If you have a cat, chances are you’ve heard of this herb, or may even have a stash of it hidden somewhere. While we may be well acquainted with it’s effect on our feline companions, but do you know that it has a long history of use on us as well?
In ancient Rome, Catnip tea was a favored beverage. This herb was often combined with lavender and chamomile to induce a relaxing effect. However, it was often said to help prevent, and in some cases even cure, insanity. It’s effect on mood has been seen in a number of cultures, even in the middle ages it was said to have those same properties. However it was also said to make certain people mean, and was given to executioners to get them “in the mood” to do their job efficiently. Catnip tea continued to be a popular drink throughout Europe and Asia, even being the predominant tea consumed in England up until the Elizabethan Era where it was supplanted by the Camellia sinensis plant, the plant we know of as Tea today.
Native to Europe and Asia, Catnip was introduced to America with the early Colonists and soon spread throughout the continent. A number of Native American tribes recognized the benefits of this herb and discovered their own uses for it. Today it can be found in most continents.
Catnip, Nepeta cataria, is part of the Mint, or Lamiaceae, family and has the characteristics that the family is known for. It has a square stem, opposite leaves, flowers that resemble lips, and the whole plant is aromatic. While Catnip is not native to his continent, it grows freely in the right conditions. It’s often found near old homesteads. Once established, it needs less water than many plants in the mint family. The size of Catnip varies greatly, depending on available moisture and the soil. It has been seen up to 5’ tall in ideal conditions, but most often does not get above 16 inches when cultivated. If you are looking to add this plant in your garden, make sure you have the scientific name correct as there are a number of hybrids and other plants that are commonly labeled Catmint.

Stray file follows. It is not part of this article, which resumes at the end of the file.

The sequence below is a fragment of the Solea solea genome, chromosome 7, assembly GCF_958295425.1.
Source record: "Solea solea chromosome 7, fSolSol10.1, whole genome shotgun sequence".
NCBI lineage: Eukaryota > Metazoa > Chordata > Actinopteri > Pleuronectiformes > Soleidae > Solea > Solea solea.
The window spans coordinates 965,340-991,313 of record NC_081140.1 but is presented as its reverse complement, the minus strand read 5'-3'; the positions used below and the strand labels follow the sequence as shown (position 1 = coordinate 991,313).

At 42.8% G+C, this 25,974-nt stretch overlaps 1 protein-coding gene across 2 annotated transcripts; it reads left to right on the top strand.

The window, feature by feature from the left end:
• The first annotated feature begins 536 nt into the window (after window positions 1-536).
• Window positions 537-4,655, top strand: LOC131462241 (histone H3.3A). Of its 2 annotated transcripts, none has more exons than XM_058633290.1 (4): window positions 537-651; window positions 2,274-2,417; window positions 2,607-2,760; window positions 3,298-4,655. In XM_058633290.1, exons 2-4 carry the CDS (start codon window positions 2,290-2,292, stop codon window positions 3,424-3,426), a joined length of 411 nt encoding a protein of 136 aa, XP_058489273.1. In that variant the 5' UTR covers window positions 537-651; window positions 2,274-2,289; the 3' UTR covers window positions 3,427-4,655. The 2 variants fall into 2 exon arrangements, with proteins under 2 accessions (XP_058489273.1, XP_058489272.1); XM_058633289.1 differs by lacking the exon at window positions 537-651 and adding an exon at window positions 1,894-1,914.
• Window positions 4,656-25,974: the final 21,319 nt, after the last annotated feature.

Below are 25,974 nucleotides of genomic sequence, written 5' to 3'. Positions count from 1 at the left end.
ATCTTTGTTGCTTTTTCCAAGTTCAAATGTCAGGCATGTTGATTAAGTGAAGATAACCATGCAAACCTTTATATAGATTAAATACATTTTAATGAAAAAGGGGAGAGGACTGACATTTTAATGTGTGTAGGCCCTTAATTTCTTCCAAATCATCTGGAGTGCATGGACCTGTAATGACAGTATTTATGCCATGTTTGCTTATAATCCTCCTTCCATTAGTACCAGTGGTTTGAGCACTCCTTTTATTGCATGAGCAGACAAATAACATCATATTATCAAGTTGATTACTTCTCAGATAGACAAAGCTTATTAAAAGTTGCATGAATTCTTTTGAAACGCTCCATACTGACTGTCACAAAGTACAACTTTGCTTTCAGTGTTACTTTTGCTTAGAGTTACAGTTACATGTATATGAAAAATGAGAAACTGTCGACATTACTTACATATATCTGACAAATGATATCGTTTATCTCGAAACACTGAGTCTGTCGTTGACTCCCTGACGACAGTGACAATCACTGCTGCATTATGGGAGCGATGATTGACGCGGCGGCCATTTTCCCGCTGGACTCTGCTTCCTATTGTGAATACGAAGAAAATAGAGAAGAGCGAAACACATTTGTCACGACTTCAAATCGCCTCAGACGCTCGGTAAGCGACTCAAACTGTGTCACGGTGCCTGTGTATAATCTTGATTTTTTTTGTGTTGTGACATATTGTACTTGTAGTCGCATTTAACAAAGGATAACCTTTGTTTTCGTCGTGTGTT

Common Names- Catnip, Catswort, Catmint, Field Balm, Ment De Gato
Scientific Name- Nepeta cataria
Edibility- The young leaves are edible raw. They have a mint-like flavor and they make an excellent addition to salads. Older leaves are used as a spice in cooked foods. They can be used fresh or dried to make an aromatic herb tea. The tea should be infused in a closed container in order to preserve the essential oils, boiling is said to spoil it so bring your water to a boil and allow it to cool slightly before pouring it over your herbs.
Summary of Actions- Diaphoretic, Nervine, Relaxant, Antifungal, Bacteriacide, Sedative, Febrifuge, Carminative, Tonic, a Slight Emmenagogue, Antispasmodic, and a Mild Stimulant.